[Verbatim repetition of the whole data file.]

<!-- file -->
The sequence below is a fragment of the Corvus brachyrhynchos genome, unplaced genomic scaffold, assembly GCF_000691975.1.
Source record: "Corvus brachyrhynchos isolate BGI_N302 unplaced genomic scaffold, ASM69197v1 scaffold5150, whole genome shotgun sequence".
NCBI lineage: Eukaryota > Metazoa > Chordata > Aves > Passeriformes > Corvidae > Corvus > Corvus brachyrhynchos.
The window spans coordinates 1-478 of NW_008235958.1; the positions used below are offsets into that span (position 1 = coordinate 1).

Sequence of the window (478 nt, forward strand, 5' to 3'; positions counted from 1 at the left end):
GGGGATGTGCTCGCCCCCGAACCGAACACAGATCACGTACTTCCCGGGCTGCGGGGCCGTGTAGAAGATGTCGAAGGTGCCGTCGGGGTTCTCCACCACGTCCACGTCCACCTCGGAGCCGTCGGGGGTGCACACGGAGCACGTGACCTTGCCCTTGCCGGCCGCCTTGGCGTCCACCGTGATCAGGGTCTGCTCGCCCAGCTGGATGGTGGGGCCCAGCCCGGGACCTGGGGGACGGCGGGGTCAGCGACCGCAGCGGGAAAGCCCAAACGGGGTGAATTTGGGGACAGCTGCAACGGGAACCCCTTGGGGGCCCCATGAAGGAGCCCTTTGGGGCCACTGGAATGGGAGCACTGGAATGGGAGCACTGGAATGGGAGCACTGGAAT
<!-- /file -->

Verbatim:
The sequence below is a fragment of the Corvus brachyrhynchos genome, unplaced genomic scaffold, assembly GCF_000691975.1.
Source record: "Corvus brachyrhynchos isolate BGI_N302 unplaced genomic scaffold, ASM69197v1 scaffold5150, whole genome shotgun sequence".
NCBI lineage: Eukaryota > Metazoa > Chordata > Aves > Passeriformes > Corvidae > Corvus > Corvus brachyrhynchos.
The window spans coordinates 1-478 of NW_008235958.1; the positions used below are offsets into that span (position 1 = coordinate 1).

Sequence of the window (478 nt, forward strand, 5' to 3'; positions counted from 1 at the left end):
GGGGATGTGCTCGCCCCCGAACCGAACACAGATCACGTACTTCCCGGGCTGCGGGGCCGTGTAGAAGATGTCGAAGGTGCCGTCGGGGTTCTCCACCACGTCCACGTCCACCTCGGAGCCGTCGGGGGTGCACACGGAGCACGTGACCTTGCCCTTGCCGGCCGCCTTGGCGTCCACCGTGATCAGGGTCTGCTCGCCCAGCTGGATGGTGGGGCCCAGCCCGGGACCTGGGGGACGGCGGGGTCAGCGACCGCAGCGGGAAAGCCCAAACGGGGTGAATTTGGGGACAGCTGCAACGGGAACCCCTTGGGGGCCCCATGAAGGAGCCCTTTGGGGCCACTGGAATGGGAGCACTGGAATGGGAGCACTGGAATGGGAGCACTGGAAT